We all know Dumbledore as a saintly, caring wizard mentor to Harry. That comforting smile, that wise beard, those kind eyes...
But is he actually far more ruthless than we thought?
A Harry Potter fan took to Reddit to argue that Dumbledore has time and time again been willing to let someone else to die in order for his plan to succeed – for things to be better overall. While he is not cruel, the theory goes, he values his cause higher than individual life.
The evidence? In Harry Potter and the Deathly Hallows, it was Dumbledore who made sure that the Order of the Phoenix got Harry to safety, but he must have known the Seven Potters plan (using Polyjuice Potion to disguise several members of the Order as Harry) would likely result in someone else's death.
The Order's leader, Alastor Moody, and Harry's owl, Hedwig died in the escape, and George Weasley also lost an ear.
Had he let the Death Eaters think Harry would be moved to safety on a different day (say, by feeding information to them through Snape), Alastor, Hedwig and Weasley's ear may have survived.
The theory above adds that it was a good thing that Dumbledore was so single-minded, because it allowed him to defeat Voldemort through Harry, by keeping him alive at all costs. But that same single-mindedness meant he was also willing to sacrifice everyone else in order to save Harry. Is that really a price worth paying?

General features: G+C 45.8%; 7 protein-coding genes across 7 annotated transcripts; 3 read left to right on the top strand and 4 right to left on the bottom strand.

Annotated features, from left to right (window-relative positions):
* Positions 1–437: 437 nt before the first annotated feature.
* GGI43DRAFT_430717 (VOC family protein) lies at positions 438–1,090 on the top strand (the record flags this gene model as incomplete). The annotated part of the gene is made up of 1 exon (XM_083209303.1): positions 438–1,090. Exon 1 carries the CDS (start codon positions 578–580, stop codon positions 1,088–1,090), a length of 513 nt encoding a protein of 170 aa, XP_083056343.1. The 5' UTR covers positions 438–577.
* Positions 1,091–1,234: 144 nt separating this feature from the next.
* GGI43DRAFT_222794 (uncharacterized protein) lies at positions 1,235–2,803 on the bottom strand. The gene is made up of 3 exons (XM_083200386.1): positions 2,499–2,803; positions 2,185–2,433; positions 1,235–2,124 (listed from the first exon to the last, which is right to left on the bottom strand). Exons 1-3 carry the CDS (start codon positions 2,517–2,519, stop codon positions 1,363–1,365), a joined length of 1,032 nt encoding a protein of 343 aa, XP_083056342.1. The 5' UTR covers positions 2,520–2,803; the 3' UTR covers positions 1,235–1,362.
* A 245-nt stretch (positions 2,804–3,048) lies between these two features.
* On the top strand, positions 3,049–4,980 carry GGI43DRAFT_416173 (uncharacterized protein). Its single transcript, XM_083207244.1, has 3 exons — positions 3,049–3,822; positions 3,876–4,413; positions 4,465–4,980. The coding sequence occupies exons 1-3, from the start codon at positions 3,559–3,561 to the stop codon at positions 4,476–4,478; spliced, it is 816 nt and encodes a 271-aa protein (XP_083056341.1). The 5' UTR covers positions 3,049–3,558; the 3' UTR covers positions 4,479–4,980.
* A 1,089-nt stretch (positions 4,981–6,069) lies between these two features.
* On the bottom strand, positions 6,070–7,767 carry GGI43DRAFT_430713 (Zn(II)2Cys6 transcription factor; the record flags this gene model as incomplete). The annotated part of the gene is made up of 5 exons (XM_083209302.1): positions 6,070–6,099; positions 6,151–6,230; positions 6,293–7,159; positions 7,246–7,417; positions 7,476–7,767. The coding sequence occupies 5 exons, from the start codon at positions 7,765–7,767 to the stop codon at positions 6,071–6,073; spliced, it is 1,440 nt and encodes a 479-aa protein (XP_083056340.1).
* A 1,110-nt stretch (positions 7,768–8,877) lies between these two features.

In contrast, Harry opposed the Seven Potters plan because he was worried about endangering others, and in the end was happy to sacrifice himself for others. The death in his own family made him realise what it meant to lose a loved one, no matter the cause.
"He also was well aware of what those who died would not get to experience," the fan writes. "How many times did he wish his parents could see his Quidditch matches? So Harry would never sacrifice anyone for the ultimate goal."
This set him at odds with Dumbledore's vision for him.
It's an intriguing, if controversial, theory, and arguably makes Dumbledore even harder to understand – which, of course, is the point of a character like this.
"Dumbledore's plans and motivations are more complex than what a lot of people want to believe," explains one comment. "It's not black and white, there would always be casualties on both sides. He did what he did in order to ensure as little deaths as possible, and to give Harry the best chance to finally defeat Voldemort."
Can you justify Dumbledore's actions?